Alltech’s annual symposium gives agriculture thought leaders a stage
As this magazine went to press, the Alltech Annual International Symposium was wrapping up in Lexington, Kentucky. While you may not be a conscious buyer of Alltech products, chances are you’ve bought feed with base ingredients from the company.
We take note of the conference each year because Alltech, under leadership of its founder Dr. Pearse Lyons, is a unique company that hammers away on the frontiers of agricultural technology with a can-do spirit. Lyons heads up the company with a Happy Warrior’s approach to the challenge of stretching food production through technology, and doing it in ways that provide benefits up and down the food chain.
This year’s symposium featured something called the Great Debate, wherein Alltech invited some critical minds from agriculture and the food industry.
The on-stage debate sought to answer questions about feeding 9 billion people in the coming decades and how that might affect land ownership in places like Africa as well as a host of other side issues.
The industry experts were Tom Arnold, CEO, of Concern Worldwide; Sean Rickard, senior lecturer in business economics, Cranfield University, United Kingdom; Dr. Marcus Vinicius Pratini de Moraes, Former Minister of Agriculture and Food Supply of Brazil; and Tom Dorr, CEO of the U.S. Grains Council in Washington DC. Each shared their vision of future agriculture.
Presenters agreed that world hunger has declined dramatically over the past two decades. Arnold summed it up by saying, “In 1969 the world had about 3 billion people and about 25 percent of those 3 billion people were hungry. By 2004, the world had 6.3 billion people and 13 percent of that population were hungry.” Rickard agreed and explained that a key driver of meeting that world population food demand was the ability of getting science and farmers together.
Arnold used the phrase “Food is back.” He talked about how a large proportion of the world’s population has moved out of poverty. Rickard highlighted the policy practices which he referred to as “mad policies” such as the Common Agricultural Policy in the European Union and the need to move towards smarter policies and laws that better consider the implications and effects of policy.
Pratini de Moraes addressed the need to move away from protectionism and trade rules that effectively end up costing agriculture and consumers millions of dollars and eventually have a disproportionate effect on the availability of food.
Dorr suggested that the world should appreciate the fact that agriculture delivers over 7.6 trillion meals a year and suggested that agriculture may be where the information technology industry was at in the 80s.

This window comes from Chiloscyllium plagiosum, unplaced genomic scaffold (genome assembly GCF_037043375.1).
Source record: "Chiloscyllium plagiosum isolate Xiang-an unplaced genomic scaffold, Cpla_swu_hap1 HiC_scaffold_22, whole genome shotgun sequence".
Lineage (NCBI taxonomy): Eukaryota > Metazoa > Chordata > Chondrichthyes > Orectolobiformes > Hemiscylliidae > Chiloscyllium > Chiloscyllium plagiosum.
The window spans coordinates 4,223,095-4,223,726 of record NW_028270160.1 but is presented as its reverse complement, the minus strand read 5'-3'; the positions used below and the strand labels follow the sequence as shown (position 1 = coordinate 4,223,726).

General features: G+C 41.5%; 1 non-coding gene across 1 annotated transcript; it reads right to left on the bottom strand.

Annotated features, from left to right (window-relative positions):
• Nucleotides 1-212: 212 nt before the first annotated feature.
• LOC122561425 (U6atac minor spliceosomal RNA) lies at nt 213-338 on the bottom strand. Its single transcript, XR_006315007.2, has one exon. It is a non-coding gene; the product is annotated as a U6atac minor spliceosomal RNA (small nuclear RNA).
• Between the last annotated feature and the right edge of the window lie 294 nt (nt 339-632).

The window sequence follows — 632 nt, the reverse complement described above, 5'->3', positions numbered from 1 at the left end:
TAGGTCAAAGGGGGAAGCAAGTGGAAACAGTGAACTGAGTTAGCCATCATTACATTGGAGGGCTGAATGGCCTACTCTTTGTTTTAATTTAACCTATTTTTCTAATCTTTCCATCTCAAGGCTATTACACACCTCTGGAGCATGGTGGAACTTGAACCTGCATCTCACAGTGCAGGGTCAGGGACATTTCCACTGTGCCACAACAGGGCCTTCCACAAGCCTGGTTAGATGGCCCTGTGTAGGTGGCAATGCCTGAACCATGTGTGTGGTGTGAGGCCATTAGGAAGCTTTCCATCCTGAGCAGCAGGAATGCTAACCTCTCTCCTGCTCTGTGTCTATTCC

Audience opinion was sought through a confidential electronic survey. Survey results were received from almost 600 delegates prior to the Great Debate. Of those surveyed, 52 percent resided in North America, 66 percent were feed-focussed with 45 percent conducting business in the ruminant market.
• Almost 50 percent of those surveyed felt that 9 billion people cannot be fed without using genetically modified foods while in contrast 20 percent felt that the world can be feed without GMOs.
• 75 percent of respondents think that emphasis should be placed both on food safety and in teaching people to better prepare their food.
• 33 percent of those surveyed believe that biofuels should be subsidized but only for a short time, while 39 percent disagree and believe that biofuels should not be subsidized having already received too much subsidy.
• 88 percent believe that countries should be allowed to prevent imports of food based on sanitary standards. Half said “yes” with World Trade Organization approval and half said “yes” in all cases.
Experts at the Great Debate all agreed that the agricultural industry is essential, and that demand for its output will continue to grow. Commenting on the debate, Alltech Vice President, Aidan Connolly, summarized the key messages delivered: “Modern agriculture needs to continue to embrace technology, innovation and place an emphasis on education. We must recognize that we are going to face critical issues, particularly with regard to water shortages, and focus on the need for transparency.”